Ask around - Twitter, social networks, co-workers, etc. Often someone has a great demo already written, waiting for you to show it off. That lets you focus on the presentation, not building a new demo from scratch.
Be really clear with expectations and roadmap throughout the day.
- Show the outline at the start of the day and set expectations on what you will and won’t be covering.
- Refer back to the outline regularly during the day – it doesn’t hurt to have a “you are here” at the start of each talk. It also cuts down on questions about things that will be covered in a later session.
- Wrap up at the end – helps people digest what they’ve learned (as explained earlier).
Things make a lot more sense if you're providing the conceptual framework for attendees to file the content away.
There are different philosophies on using slides in presentations. For training, my opinion is that they can really help, and it's best to keep them pretty standard.
Here's what I think the slides should do:
- Make it easy to follow what you're talking about by showing structure, showing frequent "you are here" signposts, and giving plenty of context.
- Gives something for attendees to write down (or take pictures of).
- Give the speaker some cues. It's hard to remember where every single demo goes in a full day of training. Some Demo slides that just show the title of the feature or concept can cue you in so you're not wondering what's next or forgetting demos.
The standard things apply - don't read slide after slide, don't make eye charts with tons of bullet points, etc. Use diagrams and pictures where possible. Use the slides to enhance the presentation, not as a crutch.
It's time consuming, but it's important to take the time for a full rehearsal. If you're co-presenting, take turns presenting your sessions for the other speakers (screen sharing if you're remote). I know this is a big time investment and you won't want to do it - or you'll want to race through it - but this will really pay off.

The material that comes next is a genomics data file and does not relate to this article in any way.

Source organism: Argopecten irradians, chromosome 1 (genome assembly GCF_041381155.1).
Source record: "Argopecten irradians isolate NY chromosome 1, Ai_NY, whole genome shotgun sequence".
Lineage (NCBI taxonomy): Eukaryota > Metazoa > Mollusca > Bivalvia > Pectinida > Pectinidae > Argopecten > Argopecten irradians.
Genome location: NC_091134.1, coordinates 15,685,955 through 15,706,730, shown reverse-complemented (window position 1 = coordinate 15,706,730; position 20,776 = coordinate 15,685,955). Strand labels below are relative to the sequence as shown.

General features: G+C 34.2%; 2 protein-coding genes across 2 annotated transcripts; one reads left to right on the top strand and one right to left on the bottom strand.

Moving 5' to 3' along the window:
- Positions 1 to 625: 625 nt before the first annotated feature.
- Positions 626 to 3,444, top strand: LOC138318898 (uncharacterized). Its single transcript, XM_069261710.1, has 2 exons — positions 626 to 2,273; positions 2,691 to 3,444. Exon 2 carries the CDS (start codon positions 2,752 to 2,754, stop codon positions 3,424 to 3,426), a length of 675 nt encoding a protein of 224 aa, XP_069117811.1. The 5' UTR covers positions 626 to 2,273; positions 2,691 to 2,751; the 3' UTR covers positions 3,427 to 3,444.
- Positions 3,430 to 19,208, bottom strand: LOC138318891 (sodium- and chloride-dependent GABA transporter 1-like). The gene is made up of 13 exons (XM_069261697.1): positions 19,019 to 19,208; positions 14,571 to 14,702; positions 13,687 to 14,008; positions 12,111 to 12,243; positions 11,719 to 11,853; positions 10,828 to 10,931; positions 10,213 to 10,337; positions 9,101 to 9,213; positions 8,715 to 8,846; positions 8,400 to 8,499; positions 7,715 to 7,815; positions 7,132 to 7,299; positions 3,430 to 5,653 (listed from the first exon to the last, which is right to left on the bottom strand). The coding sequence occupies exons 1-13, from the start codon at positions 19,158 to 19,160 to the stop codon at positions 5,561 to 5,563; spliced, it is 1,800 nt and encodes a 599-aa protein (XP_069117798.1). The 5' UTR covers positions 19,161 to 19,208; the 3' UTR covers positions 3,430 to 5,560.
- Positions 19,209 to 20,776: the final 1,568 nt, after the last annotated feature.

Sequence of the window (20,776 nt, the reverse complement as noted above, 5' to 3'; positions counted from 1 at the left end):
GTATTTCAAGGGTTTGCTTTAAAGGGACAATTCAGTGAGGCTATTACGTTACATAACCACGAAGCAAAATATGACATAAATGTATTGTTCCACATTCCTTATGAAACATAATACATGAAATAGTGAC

Two big things to pay attention to:
- Timing - You know how it's tricky to nail timing a one hour talk? Multiply that by eight. You need to know which sessions are running long, which ones can be sped up if you're running late, etc.
- Demo Transitions - You'll want to make sure you're able to transition smoothly between slides and demos, that the demos actually work when you do them consecutively, etc.
As you're rehearsing, make notes on a one-page cheat sheet. Mine usually include reminders about important bits of code or steps for the demos, anything tricky about the demo reset steps or setup, and important points I miss in practicing. I keep mine with me when I speak, and the fact that I know it's sitting next to me means I rarely really need it. When you do need it, though, it saves your audience from watching you fumble around. And it's handy to glance at during travel, as well.
It's a good idea to get in to the place you'll be presenting early to make sure that your laptop works and check the resolution and font size are visible in the back seats. Attendees shouldn't have to suffer through any of that. If you absolutely can't schedule it, at least find out the tech specifics and make sure you've got whatever video adapters you'll need.
It's All About Preparation
You'll notice that pretty much all of the above covers how to prepare for the event itself. There are a few other small tips for during the event (e.g. have some energy bars or Five Hour Energy handy, ask questions at the beginning to verify attendee experience level), but if you've prepared correctly then most of the actual presentation is already done. Just be the user interface for the content you've prepared. Disappear.